Just to put it into context, on a different show, we usually have about 20 backstage staff running the show. On The Nutcracker, just the one transformation into the Land of the Snow takes 47 backstage staff: 12 stage crew, 12 lighting crew, 14 on the flies, four props staff and three stage management.
"With The Nutcracker, all departments are really busy but at different points. For example, the stage department is really busy during that massive transformation into the fairy tale world and then it goes quieter. Once we’re in that fairy tale world, the costume staff have to make so many quick changes. There are about 126 individual roles in The Nutcracker, but that’s spread over 50 dancers so there are lots of costume changes throughout it."
"I love this ballet. I grew up in Birmingham and I remember coming as a kid to watch it—it's a really fun, beautiful show. I think many people may be reluctant to see it because it’s a ballet but the truth is that it’s a really lovely, fun story."
Anna Williams—Chief Operating Officer
"The Nutcracker is the single production that brings more people to ballet for the first time than any other. For example, last year in 2016, we had a record-breaking season of The Nutcracker—the highest ticket sales to date. Of those 40,000 people who came to see it, 55 per cent of the tickets were booked by first-time bookers.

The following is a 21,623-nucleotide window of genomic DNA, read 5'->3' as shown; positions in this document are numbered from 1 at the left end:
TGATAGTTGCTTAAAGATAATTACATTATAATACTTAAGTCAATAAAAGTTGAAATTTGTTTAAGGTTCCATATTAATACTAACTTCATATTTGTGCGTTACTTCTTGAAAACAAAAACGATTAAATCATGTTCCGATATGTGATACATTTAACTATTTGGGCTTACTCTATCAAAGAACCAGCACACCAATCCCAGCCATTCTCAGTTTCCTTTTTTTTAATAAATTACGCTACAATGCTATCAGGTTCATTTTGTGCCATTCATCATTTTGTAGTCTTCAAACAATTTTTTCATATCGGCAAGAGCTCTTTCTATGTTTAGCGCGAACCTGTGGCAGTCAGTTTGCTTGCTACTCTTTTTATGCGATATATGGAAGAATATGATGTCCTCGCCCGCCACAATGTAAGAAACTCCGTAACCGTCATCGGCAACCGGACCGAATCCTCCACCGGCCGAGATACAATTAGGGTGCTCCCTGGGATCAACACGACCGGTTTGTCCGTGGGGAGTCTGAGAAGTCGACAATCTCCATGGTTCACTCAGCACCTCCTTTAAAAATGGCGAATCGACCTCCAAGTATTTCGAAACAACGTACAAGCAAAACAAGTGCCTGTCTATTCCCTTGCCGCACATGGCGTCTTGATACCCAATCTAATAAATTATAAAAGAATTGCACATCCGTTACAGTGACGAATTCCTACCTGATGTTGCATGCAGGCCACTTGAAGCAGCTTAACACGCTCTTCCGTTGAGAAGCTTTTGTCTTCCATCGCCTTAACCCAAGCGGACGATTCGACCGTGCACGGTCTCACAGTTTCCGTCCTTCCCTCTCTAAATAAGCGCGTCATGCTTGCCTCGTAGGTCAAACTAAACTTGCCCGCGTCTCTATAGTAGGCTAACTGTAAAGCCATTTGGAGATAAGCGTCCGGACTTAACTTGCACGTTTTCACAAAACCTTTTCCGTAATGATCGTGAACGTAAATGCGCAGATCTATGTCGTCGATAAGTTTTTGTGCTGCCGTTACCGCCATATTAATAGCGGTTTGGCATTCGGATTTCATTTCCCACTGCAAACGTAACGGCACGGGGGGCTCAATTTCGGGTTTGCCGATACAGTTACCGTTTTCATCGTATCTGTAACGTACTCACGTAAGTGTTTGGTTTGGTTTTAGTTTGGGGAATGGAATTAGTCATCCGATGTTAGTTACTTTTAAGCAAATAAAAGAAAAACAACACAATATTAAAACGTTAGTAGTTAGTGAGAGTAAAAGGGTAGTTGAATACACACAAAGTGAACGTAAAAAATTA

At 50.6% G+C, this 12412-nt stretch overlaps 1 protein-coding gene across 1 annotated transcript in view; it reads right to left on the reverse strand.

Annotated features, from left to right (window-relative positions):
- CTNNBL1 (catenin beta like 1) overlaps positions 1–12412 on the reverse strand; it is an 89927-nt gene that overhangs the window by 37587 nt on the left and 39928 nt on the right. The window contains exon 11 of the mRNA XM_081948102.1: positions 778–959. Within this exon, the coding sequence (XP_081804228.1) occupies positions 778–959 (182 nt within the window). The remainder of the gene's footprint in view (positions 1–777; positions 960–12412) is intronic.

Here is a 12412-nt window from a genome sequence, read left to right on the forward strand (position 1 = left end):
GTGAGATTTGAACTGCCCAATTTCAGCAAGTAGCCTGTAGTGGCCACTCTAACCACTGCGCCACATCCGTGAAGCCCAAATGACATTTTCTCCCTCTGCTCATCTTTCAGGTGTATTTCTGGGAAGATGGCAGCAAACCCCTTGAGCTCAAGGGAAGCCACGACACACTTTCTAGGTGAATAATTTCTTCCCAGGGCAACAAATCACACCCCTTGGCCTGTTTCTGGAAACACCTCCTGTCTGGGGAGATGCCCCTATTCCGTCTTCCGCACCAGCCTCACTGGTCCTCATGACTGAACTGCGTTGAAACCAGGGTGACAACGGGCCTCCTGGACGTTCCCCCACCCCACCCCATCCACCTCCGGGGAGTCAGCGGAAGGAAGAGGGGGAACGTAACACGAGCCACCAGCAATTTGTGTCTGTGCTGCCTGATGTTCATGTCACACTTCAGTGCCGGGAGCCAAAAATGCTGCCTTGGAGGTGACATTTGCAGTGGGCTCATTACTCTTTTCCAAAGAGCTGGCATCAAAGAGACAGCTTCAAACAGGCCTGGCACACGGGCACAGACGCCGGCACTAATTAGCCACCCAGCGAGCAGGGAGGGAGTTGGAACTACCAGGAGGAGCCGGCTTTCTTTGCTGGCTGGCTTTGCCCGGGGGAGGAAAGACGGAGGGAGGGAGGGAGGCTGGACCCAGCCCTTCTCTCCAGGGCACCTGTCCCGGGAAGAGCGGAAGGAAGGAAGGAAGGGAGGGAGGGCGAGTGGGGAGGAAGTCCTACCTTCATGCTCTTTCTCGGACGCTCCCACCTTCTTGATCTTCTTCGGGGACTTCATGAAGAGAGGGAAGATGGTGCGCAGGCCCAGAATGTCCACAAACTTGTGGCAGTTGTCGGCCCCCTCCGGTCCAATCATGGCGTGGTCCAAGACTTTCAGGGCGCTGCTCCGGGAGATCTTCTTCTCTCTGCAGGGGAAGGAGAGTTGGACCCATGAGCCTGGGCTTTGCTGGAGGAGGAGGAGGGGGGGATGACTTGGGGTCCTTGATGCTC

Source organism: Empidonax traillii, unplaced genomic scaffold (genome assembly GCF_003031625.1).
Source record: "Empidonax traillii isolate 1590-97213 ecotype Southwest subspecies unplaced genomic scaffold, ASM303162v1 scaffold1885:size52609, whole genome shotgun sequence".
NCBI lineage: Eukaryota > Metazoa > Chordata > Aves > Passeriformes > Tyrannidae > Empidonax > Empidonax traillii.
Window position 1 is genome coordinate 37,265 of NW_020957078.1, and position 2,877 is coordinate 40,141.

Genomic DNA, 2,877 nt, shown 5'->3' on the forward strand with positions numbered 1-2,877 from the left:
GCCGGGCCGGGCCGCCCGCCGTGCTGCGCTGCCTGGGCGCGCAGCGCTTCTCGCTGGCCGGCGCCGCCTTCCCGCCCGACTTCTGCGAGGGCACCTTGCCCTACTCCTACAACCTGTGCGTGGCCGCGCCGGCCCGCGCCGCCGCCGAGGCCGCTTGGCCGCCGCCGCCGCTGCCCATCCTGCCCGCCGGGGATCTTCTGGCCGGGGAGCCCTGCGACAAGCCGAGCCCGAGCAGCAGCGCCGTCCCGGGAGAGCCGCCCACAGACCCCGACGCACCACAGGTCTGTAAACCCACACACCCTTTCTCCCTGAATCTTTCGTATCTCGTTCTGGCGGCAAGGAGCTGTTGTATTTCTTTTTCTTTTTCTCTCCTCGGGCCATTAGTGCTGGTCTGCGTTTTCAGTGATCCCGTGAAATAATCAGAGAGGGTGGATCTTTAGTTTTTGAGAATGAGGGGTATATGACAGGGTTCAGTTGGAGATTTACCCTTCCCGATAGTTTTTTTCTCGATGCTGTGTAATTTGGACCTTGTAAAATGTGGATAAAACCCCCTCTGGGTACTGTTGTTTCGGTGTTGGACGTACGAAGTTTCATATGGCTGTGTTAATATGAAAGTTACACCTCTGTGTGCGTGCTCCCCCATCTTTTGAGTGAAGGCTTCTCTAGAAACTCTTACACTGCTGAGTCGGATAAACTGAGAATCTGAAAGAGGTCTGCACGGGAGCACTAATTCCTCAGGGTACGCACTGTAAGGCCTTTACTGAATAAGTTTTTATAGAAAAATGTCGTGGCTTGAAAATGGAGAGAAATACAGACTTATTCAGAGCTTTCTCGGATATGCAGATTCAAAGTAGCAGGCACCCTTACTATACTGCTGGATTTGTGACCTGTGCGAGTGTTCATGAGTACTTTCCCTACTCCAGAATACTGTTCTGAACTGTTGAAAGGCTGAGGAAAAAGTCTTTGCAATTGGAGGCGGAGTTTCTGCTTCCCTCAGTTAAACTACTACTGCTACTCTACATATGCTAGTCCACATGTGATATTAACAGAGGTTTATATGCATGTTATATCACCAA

"It’s a fantastic feel-good show that’s very much about family audiences"
In terms of thinking how we, as a company, connect with the city of Birmingham and welcome everybody to come and see a ballet for the first time, The Nutcracker is that production. Wrapped together with the whole notion of Christmas and festivity, it’s a fantastic feel-good show that’s very much about family audiences."
"It’s incredibly accessible, and has a very clear story. Because it isn’t language-based, it transcends language barriers. The music is very well-known and it’s absolutely spectacular to look at. It’s a visual feast. One of the really wonderful things about it is that even if you think that you don’t understand much about ballet, I don’t think there’s anyone who can come to a production like this and not find some aspect to enjoy about it, whether it’s just the sheer spectacle or the wonderful music."
"There are bits in it that always make me want to cry because they’re so beautiful and touching, such as the scene at the end of Act I where we have the Snowflake dance which includes flame retardant snow. The scene is set, it starts to snow, the choir is singing in the pit, the beautiful Snowflakes fill the stage... it’s just incredibly atmospheric. I always find that bit very sentimental and it captures the spirit of Christmas perfectly."